Neanderthals Inside Us
Biologists have recently compiled a detailed analysis of the Neanderthal
genetic sequence and have found that their imprint has been left on the
human genome--evidence of mating between the two species.
By extracting the fragments of Neanderthal DNA from fossil bones, and deciphering 60 percent of the genome and comparing it with the genome of present day humans, the team of biologists concluded that "1 to 4 percent of the genome of non-Africans today is derived from Neanderthals."
According to evolutionary biologists and physical anthropologists, the two species split around 600,000 years ago, and Neanderthals were simultaneously on the scene until about 30,000 years ago. According to the biologists, the interbreeding between species "does not seem to have played a great role in human evolution." The evolution in cognition and bone structure that differentiated modern humans from Neanderthals has only been identified with about 100 genes that contributed to the evolution of modern humans since the divide.
Now a group of biologists believe they have confirmed the interbreeding
through evidence in the genome. We know that the species were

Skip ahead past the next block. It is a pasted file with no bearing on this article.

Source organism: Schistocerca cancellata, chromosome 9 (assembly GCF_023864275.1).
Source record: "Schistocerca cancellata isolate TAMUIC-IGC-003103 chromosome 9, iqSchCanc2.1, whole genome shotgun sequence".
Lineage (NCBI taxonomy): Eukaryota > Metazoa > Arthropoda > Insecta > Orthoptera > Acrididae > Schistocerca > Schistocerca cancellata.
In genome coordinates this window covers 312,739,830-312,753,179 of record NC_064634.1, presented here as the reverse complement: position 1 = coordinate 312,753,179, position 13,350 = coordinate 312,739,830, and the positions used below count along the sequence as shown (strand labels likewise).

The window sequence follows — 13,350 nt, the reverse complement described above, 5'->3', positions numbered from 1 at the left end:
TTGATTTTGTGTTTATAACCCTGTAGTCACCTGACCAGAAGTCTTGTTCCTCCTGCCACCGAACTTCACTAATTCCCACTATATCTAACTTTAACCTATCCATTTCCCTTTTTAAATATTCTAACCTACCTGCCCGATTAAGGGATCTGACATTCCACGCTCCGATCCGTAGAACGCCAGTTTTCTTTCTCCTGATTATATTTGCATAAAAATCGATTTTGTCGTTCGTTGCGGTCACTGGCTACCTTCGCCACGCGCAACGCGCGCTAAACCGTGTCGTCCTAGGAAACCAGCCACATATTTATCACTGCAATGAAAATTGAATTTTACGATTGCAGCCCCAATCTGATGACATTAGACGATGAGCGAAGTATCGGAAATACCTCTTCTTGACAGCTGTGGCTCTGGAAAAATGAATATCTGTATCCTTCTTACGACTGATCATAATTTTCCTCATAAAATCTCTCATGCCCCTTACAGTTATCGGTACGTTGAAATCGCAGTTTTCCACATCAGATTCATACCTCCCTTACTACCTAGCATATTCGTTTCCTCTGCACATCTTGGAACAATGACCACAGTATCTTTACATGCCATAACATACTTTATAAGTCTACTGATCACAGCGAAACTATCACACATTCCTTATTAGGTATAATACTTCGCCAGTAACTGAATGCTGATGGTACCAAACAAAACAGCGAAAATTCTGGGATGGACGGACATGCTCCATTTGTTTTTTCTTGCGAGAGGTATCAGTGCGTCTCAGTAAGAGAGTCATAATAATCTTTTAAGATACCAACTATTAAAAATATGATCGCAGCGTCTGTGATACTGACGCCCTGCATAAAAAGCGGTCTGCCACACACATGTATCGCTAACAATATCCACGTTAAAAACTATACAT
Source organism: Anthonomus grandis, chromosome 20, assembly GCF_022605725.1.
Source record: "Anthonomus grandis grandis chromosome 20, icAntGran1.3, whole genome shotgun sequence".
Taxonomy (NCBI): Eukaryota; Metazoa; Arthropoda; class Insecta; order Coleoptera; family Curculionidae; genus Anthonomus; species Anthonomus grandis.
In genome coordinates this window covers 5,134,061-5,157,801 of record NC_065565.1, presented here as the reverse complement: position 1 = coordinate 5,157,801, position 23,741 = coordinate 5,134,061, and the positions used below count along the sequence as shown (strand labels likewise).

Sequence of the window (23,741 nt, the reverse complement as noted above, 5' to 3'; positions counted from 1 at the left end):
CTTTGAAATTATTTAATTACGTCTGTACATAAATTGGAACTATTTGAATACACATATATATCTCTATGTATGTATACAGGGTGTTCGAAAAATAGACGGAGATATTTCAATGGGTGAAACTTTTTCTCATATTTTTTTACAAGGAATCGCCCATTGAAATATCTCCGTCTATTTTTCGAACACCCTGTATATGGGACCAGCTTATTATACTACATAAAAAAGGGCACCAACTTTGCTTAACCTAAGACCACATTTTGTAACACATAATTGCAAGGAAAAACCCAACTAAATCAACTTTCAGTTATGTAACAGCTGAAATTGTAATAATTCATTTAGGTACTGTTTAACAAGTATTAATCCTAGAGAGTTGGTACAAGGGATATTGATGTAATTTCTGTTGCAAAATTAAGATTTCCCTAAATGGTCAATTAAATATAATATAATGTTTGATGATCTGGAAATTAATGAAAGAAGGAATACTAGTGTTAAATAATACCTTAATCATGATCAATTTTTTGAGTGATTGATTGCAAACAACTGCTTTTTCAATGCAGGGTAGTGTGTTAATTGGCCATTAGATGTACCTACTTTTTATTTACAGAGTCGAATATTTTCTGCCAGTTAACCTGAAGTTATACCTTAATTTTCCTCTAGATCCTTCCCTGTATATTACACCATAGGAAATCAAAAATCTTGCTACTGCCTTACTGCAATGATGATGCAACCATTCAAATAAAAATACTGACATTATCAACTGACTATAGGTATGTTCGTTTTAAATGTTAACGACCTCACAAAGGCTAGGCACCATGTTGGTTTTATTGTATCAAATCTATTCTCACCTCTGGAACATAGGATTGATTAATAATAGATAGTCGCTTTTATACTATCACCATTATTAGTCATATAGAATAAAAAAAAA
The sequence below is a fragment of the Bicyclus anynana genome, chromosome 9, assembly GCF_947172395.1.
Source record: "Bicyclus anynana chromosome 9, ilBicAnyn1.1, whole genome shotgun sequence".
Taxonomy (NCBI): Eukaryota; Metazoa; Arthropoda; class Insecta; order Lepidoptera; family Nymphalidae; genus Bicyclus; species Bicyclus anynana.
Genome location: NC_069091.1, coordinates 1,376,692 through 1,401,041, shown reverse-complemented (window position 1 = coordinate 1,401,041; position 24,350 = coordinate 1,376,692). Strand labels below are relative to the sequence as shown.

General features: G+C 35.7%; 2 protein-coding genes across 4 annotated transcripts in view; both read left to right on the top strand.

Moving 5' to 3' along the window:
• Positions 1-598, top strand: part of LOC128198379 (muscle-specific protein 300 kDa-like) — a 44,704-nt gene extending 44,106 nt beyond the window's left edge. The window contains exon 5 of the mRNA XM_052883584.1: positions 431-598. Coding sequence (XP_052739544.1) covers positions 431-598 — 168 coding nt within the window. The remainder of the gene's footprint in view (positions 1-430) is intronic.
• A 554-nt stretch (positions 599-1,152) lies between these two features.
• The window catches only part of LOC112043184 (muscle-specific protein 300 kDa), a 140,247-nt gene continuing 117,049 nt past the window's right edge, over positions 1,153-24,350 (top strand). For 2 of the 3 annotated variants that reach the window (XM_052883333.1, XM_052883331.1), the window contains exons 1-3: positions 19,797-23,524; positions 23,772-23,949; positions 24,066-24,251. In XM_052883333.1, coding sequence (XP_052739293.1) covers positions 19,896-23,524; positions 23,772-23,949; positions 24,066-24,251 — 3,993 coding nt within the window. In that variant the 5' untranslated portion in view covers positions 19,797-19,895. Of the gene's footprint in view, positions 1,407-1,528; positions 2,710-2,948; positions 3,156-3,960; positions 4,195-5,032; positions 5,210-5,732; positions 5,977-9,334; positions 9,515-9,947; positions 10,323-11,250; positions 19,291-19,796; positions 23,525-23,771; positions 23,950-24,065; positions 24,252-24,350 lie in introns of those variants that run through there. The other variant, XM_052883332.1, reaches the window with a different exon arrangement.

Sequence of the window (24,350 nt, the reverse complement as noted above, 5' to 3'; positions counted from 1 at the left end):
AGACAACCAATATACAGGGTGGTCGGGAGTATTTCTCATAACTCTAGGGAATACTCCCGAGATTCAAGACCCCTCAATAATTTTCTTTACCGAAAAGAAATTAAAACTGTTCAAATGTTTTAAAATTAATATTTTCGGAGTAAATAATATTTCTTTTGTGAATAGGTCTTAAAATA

simultaneously on the scene "from 44,000 years ago when modern humans
first entered Europe to 30,000 years ago when the last Neanderthals fell
extinct." For years archaeologists have been looking for the so-called
"missing link" amongst our evolutionary ancestry--concrete
evidence of the interbreeding of these two species helps define that
link, while simultaneously muddling our history.
Due to the contamination of human DNA and Neanderthal DNA that often happens when examining such fossils, the data is heavily reliant on statistical analysis that have archaeologists questioning the integrity of the data. Though new precautions were taking to successfully analysis some data, cross-referencing with followup analysis will still need to be taken to make the data text-book ready.
What this interbreeding theory suggests is that all human populations today draw from the same gene pool that existed a mere 50,000 years ago, putting to challenge the "strong-out of-Africa hypothesis that everyone comes from the same population." This would mean that "Neanderthals interbred only with non-Africans, the people who left Africa, which would mean that non-Africans drew from a second gene pool not available to Africans."
Once again we find ourselves reworking our notion of history and showing that we do not hold all the answers. Knowledge is in the eye of the beholder with the truth buried by the changing winds of time. The more we unearth, the more our minds expand and have to reestablish our foundation.
Image: "DNA" by Mark Cummins on Flickr courtesy of Creative Commons Licensing.